Sinn Féin general election candidate Joanne Collins | PICTURE: Adrian Butler
SINN Fein in County Limerick is gearing up to get on an election footing and has selected Joanne Collins to be the party’s general election candidate in the Limerick County constituency.
Ms Collins, who lives in Cappagh, was selected unanimously at a convention in Newcastle West chaired by former Sinn Féin TD Jonathan O’Brien and also attended by another former TD, Martin Ferris.
“I am deeply honoured to be selected,” Ms Collins said. “I have witnessed the hard work being done here on the ground as well as the work done under the leadership of Mary Lou McDonald at national level and I am committed to working for those who are struggling or left on the margins.”
A qualified Special Needs Assistant, Ms Collins is a member of the Ronan family from Cappamore and lived in Dooradoyle before moving to Cappagh. She has four children.
A supporter of Sinn Féin for a long time, she only signed up as a member last year.
It was always her ambition to get involved in representative politics but family life precluded that for some years. Her aim in joining the party last year was simply to become an activist and do her bit.
So she is absolutely delighted to be a candidate. “I never thought I would have a chance,” she said. “I think people want change.”
She is also pleased to be a female candidate, in a constituency where no woman has ever been elected to the Dáil. Since the foundation of the state, Limerick has only ever elected two women TDs: Kathleen O’Callaghan, 1921 to 1923 and Jan O’Sullivan, 1998-2020. Both were elected in the Limerick City constituency, formerly Limerick East.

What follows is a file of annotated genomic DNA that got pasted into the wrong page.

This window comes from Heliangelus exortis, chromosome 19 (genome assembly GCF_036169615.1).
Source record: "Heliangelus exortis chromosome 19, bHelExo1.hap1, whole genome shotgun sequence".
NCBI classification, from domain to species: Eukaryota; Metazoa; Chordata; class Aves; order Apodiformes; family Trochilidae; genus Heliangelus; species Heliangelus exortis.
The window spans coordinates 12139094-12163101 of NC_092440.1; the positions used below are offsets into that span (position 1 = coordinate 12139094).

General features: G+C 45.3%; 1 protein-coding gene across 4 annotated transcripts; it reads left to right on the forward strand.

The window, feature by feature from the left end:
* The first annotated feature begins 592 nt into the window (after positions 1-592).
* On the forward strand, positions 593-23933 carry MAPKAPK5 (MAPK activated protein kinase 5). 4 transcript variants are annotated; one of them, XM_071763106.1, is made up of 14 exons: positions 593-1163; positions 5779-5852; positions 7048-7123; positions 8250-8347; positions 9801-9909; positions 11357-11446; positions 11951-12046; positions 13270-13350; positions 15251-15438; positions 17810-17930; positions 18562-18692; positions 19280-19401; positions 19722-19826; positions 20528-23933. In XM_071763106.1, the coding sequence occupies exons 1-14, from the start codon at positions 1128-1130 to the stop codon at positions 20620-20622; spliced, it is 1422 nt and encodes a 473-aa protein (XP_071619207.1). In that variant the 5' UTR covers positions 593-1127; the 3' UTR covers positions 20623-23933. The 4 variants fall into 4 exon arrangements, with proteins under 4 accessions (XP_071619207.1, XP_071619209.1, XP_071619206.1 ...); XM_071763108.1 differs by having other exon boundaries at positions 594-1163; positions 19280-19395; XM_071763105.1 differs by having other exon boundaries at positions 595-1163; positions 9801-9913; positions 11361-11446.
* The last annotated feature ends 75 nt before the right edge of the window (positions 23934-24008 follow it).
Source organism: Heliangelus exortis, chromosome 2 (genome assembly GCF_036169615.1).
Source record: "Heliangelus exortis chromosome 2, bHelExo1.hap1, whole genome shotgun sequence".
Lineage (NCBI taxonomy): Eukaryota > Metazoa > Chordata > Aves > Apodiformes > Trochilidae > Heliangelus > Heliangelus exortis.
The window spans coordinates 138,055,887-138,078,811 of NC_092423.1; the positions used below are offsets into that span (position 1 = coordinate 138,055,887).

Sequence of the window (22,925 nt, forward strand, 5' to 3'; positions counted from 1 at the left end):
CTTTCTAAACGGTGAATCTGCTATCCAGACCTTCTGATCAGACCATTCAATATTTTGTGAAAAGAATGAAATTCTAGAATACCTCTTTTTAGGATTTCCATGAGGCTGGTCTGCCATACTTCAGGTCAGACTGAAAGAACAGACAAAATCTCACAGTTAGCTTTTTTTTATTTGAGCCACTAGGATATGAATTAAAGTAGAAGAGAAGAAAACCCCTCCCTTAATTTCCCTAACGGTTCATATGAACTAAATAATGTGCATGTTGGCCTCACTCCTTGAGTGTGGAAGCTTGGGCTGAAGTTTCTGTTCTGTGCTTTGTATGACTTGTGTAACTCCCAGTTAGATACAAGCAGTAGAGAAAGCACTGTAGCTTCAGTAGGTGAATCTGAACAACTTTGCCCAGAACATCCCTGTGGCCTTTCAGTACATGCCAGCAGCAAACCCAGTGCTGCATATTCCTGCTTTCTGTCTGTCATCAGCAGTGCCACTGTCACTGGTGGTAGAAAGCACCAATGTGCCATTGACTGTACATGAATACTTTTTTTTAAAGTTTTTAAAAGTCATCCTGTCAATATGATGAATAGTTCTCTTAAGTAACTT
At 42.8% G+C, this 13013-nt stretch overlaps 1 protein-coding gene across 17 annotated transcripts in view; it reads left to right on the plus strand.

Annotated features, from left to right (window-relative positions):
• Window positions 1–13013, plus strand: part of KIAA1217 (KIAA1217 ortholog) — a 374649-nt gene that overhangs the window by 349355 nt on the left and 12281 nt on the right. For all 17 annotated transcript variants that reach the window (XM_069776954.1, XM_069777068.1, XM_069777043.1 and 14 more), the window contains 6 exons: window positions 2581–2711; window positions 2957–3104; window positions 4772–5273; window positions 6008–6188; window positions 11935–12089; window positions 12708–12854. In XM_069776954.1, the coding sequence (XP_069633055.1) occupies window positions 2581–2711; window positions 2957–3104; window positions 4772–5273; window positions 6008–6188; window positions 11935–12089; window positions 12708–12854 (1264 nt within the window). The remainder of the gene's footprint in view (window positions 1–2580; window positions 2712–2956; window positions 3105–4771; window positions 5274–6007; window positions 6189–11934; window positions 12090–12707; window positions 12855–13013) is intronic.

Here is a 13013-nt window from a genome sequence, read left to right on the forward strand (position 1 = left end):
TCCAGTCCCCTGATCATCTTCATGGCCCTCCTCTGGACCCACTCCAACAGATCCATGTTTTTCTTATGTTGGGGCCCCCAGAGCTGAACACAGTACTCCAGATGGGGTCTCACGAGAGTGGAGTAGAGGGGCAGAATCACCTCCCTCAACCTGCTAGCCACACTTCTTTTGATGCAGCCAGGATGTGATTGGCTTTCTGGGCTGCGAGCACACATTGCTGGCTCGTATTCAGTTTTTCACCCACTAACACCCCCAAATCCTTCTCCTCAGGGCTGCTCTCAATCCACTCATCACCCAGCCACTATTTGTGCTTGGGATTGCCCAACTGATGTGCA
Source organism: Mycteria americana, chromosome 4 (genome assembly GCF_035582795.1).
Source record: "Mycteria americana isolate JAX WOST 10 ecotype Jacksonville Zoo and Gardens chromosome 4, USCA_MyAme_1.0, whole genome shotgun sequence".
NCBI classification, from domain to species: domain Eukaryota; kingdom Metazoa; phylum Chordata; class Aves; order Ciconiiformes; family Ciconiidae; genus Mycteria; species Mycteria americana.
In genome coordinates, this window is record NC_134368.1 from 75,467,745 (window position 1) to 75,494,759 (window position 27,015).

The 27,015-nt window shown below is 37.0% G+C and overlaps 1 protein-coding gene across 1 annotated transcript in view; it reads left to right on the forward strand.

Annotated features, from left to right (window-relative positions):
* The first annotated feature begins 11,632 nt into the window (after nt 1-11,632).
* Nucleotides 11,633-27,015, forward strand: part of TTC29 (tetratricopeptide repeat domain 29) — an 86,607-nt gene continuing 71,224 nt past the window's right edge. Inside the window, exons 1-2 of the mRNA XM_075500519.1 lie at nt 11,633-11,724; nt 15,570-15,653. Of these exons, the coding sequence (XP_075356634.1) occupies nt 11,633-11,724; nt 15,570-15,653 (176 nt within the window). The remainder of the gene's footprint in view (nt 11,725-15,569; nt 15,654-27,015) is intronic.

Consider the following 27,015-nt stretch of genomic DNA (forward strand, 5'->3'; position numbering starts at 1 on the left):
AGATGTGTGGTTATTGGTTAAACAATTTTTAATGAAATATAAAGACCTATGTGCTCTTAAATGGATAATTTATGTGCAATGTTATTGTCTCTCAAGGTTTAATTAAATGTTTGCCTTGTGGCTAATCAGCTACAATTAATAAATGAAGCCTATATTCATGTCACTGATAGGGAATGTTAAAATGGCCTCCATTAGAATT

“I am hoping that because it is a female that Sinn Fein is running, that people will see that as another change, that it is not always going to be a male,” Ms Collins said.
In last year’s general election, a former Sinn Féin councillor Séighin O’Ceallaigh clocked up 6,916 first preference votes, 15% of the total.
Sinn Féin is currently running between 32% and 37% in various national polls and Sinn Féin in Limerick County would be hoping those high polls will continue and will be reflected in the county whenever a general election is called.
The lack of public transport, the high cost of childcare, and the continuing problems in housing are among the issues that Ms Collins will be highlighting in a bid to build her base and increase support for the party. “People are getting very frustrated and Mary Lou is giving them hope,” she said.
Meanwhile, she will be hitting the doors next week with a party leaflet on the rising cost of living. She also intends to launch a social media campaign aimed at young and not so young voters.
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